Improving Patient Safety and experience of healthcare for people experiencing homelessness
Groundswell and the NIHR Greater Manchester Patient Safety Translational Research Centre (GM PSTRC) are conducting a study to evaluate changes in service provision and to understand experiences of using primary care by people with experience of homelessness, in Manchester during the COVID-19 pandemic. People experiencing homelessness commonly face high levels of complex health problems and lower life expectancy, and yet face many barriers to accessing healthcare. They also commonly face stigma and poor experiences when they do access services. This study is part of a two-year research collaboration that aims to understand how best to improve the quality and safety of healthcare for patients who are experiencing homelessness and develop ways to improve the healthcare experiences of patients who are homeless.
In year one of the study, we explored the perspectives and experiences of participants with experiences of homelessness regarding access to and use of health care. Now in the second year of the study and due to the current COVID-19 pandemic, the focus has shifted to understanding how primary care provision has changed, and the impact of those changes on access to healthcare and the quality and safety of care for people experiencing homelessness. The current study aims to evaluate the experience and impact of organisational and technology changes (such as facilitation of remote consultations) based on the perspectives and experiences of people experiencing homelessness, as well as health professionals and other key stakeholders.
The project is an academic and community partnership, bringing together people with experiences of homelessness and those that support them in health and social care settings. To explore the impact of Covid-19 on access to primary care, we are currently working with thee primary care case study sites including Urban Village Medical Centre, Salford Primary Care Together and Bolton Homeless and Vulnerable Adults Service. Data is being collected through qualitative interviews with people who are homeless and health and social care staff that are providing care. Clinical staff in the case study sites are also keeping an audio diary of their experiences of providing care for people experiencing homelessness in the context of the Covid-19 pandemic.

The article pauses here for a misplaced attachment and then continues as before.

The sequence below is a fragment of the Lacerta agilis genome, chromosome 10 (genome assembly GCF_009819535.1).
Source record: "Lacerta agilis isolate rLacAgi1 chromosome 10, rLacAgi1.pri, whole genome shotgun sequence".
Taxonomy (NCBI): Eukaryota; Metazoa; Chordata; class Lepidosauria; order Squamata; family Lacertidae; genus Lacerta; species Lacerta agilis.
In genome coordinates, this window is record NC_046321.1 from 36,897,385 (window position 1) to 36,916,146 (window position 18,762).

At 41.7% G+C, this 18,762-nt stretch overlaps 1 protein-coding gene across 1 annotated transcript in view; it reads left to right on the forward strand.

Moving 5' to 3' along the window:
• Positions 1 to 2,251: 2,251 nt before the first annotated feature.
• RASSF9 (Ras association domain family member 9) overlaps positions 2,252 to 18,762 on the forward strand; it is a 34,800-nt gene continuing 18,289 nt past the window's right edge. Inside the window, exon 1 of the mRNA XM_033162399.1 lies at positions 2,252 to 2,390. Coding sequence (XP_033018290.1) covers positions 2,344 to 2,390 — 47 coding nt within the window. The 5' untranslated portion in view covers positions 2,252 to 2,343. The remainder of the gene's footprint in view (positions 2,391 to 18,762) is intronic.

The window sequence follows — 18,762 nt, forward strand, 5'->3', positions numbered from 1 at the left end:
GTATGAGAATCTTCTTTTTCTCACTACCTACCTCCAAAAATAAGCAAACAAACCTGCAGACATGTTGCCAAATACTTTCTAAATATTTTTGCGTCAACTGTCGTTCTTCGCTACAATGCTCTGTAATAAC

Across the case study sites there have been some significant shifts in how primary care is provided to patients who are homeless as a result of COVID-19. This is particularly the case where consultations have been moved to remote delivery rather than face-to-face with the risk of exacerbating health inequality due to the ‘digital divide’. The study is tracking how these adaptations in practice are implemented and how they influence the care for homeless patients.
The research team includes academics, researchers with experience of homelessness and clinicians working in the case study sites. The project has an action research focus where findings are shared back with delivery partners on an ongoing basis in order to shape service improvement and practice.
Research findings will be published in early 2021.
In December 2020 the team working on this project wrote a blog asking:
“Is COVID-19 our chance to build a safer and more compassionate health and social care system for people experiencing homelessness?”. Read it here.